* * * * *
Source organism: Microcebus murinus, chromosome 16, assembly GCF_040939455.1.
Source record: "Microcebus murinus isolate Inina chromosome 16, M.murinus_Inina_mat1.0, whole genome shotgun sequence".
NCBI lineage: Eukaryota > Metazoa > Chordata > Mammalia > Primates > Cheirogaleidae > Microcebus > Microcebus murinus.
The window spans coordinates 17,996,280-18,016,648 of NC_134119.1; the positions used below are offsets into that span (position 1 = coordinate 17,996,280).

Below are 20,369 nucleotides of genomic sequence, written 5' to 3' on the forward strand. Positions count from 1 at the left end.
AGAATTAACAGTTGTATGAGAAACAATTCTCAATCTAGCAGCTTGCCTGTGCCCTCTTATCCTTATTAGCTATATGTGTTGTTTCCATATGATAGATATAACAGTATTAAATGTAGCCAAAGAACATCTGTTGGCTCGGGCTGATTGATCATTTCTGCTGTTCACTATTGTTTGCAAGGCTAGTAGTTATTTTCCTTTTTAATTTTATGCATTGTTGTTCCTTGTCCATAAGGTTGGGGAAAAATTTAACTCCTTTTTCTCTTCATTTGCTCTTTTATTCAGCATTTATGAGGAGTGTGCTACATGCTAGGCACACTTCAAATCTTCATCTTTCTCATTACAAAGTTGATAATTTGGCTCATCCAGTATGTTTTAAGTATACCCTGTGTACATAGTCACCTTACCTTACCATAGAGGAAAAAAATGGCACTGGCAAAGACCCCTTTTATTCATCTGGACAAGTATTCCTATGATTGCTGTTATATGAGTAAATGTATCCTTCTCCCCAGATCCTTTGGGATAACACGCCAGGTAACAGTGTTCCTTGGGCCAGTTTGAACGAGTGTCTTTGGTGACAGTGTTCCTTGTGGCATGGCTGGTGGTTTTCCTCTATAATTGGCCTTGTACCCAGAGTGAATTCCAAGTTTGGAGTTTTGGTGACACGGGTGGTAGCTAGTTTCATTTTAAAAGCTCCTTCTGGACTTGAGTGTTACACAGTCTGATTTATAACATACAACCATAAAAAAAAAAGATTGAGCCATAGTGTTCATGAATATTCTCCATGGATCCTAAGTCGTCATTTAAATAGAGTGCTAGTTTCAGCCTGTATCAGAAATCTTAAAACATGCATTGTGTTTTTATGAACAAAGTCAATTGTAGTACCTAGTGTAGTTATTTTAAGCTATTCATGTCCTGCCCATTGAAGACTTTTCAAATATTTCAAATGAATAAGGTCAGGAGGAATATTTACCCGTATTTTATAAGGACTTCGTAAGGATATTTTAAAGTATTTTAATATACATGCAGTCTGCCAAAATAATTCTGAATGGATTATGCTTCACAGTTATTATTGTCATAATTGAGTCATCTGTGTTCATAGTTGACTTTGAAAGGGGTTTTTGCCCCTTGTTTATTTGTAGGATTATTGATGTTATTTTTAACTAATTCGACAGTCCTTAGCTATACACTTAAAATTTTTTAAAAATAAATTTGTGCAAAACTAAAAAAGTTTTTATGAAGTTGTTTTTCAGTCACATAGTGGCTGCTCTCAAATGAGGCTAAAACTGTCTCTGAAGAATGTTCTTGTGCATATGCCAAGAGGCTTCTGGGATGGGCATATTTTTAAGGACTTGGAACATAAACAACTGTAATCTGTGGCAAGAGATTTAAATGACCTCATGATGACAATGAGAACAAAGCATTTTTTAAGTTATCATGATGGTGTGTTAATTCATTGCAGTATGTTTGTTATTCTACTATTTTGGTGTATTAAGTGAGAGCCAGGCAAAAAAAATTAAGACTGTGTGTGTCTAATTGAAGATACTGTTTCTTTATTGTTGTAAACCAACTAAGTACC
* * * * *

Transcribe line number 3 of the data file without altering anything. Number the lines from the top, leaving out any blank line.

NCBI lineage: Eukaryota > Metazoa > Chordata > Mammalia > Primates > Cheirogaleidae > Microcebus > Microcebus murinus.